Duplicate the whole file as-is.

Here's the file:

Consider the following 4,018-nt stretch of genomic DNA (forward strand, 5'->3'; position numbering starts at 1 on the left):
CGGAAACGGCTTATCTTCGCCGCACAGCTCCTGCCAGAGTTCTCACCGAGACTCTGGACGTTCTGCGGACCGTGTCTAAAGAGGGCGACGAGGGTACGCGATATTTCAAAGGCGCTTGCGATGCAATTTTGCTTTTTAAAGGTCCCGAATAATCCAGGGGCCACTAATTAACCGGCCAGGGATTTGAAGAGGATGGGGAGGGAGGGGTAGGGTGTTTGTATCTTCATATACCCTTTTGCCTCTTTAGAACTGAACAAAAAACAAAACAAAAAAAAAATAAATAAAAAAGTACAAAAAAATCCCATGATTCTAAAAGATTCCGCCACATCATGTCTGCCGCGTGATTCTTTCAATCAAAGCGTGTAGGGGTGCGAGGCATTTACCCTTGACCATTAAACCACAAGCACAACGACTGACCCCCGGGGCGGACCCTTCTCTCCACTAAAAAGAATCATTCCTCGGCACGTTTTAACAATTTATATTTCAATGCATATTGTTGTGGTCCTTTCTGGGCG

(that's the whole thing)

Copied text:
Consider the following 4,018-nt stretch of genomic DNA (forward strand, 5'->3'; position numbering starts at 1 on the left):
CGGAAACGGCTTATCTTCGCCGCACAGCTCCTGCCAGAGTTCTCACCGAGACTCTGGACGTTCTGCGGACCGTGTCTAAAGAGGGCGACGAGGGTACGCGATATTTCAAAGGCGCTTGCGATGCAATTTTGCTTTTTAAAGGTCCCGAATAATCCAGGGGCCACTAATTAACCGGCCAGGGATTTGAAGAGGATGGGGAGGGAGGGGTAGGGTGTTTGTATCTTCATATACCCTTTTGCCTCTTTAGAACTGAACAAAAAACAAAACAAAAAAAAAATAAATAAAAAAGTACAAAAAAATCCCATGATTCTAAAAGATTCCGCCACATCATGTCTGCCGCGTGATTCTTTCAATCAAAGCGTGTAGGGGTGCGAGGCATTTACCCTTGACCATTAAACCACAAGCACAACGACTGACCCCCGGGGCGGACCCTTCTCTCCACTAAAAAGAATCATTCCTCGGCACGTTTTAACAATTTATATTTCAATGCATATTGTTGTGGTCCTTTCTGGGCG